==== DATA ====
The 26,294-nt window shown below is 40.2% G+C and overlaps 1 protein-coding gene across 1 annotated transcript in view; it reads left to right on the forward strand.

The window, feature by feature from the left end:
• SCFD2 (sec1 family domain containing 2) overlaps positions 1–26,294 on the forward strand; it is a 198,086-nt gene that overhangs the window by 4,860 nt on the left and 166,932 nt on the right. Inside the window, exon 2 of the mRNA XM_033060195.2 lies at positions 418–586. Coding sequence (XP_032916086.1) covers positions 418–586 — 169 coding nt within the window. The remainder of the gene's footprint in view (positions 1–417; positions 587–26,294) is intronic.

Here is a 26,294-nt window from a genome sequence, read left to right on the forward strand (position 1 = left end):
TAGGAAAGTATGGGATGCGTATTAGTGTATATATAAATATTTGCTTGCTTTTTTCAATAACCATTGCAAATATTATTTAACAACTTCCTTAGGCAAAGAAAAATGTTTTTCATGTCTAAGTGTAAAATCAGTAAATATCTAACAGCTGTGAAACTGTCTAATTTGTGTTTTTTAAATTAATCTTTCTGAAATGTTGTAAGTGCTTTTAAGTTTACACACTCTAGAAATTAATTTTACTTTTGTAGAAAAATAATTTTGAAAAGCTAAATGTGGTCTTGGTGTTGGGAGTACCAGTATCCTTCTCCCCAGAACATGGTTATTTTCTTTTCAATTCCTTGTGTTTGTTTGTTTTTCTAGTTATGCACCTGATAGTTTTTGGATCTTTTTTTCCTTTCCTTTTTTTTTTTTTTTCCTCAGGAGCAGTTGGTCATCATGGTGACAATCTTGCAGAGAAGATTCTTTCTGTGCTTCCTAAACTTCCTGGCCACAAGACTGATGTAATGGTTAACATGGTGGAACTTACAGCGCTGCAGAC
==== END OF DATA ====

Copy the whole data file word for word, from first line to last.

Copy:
The 26,294-nt window shown below is 40.2% G+C and overlaps 1 protein-coding gene across 1 annotated transcript in view; it reads left to right on the forward strand.

The window, feature by feature from the left end:
• SCFD2 (sec1 family domain containing 2) overlaps positions 1–26,294 on the forward strand; it is a 198,086-nt gene that overhangs the window by 4,860 nt on the left and 166,932 nt on the right. Inside the window, exon 2 of the mRNA XM_033060195.2 lies at positions 418–586. Coding sequence (XP_032916086.1) covers positions 418–586 — 169 coding nt within the window. The remainder of the gene's footprint in view (positions 1–417; positions 587–26,294) is intronic.

Here is a 26,294-nt window from a genome sequence, read left to right on the forward strand (position 1 = left end):
TAGGAAAGTATGGGATGCGTATTAGTGTATATATAAATATTTGCTTGCTTTTTTCAATAACCATTGCAAATATTATTTAACAACTTCCTTAGGCAAAGAAAAATGTTTTTCATGTCTAAGTGTAAAATCAGTAAATATCTAACAGCTGTGAAACTGTCTAATTTGTGTTTTTTAAATTAATCTTTCTGAAATGTTGTAAGTGCTTTTAAGTTTACACACTCTAGAAATTAATTTTACTTTTGTAGAAAAATAATTTTGAAAAGCTAAATGTGGTCTTGGTGTTGGGAGTACCAGTATCCTTCTCCCCAGAACATGGTTATTTTCTTTTCAATTCCTTGTGTTTGTTTGTTTTTCTAGTTATGCACCTGATAGTTTTTGGATCTTTTTTTCCTTTCCTTTTTTTTTTTTTTTCCTCAGGAGCAGTTGGTCATCATGGTGACAATCTTGCAGAGAAGATTCTTTCTGTGCTTCCTAAACTTCCTGGCCACAAGACTGATGTAATGGTTAACATGGTGGAACTTACAGCGCTGCAGAC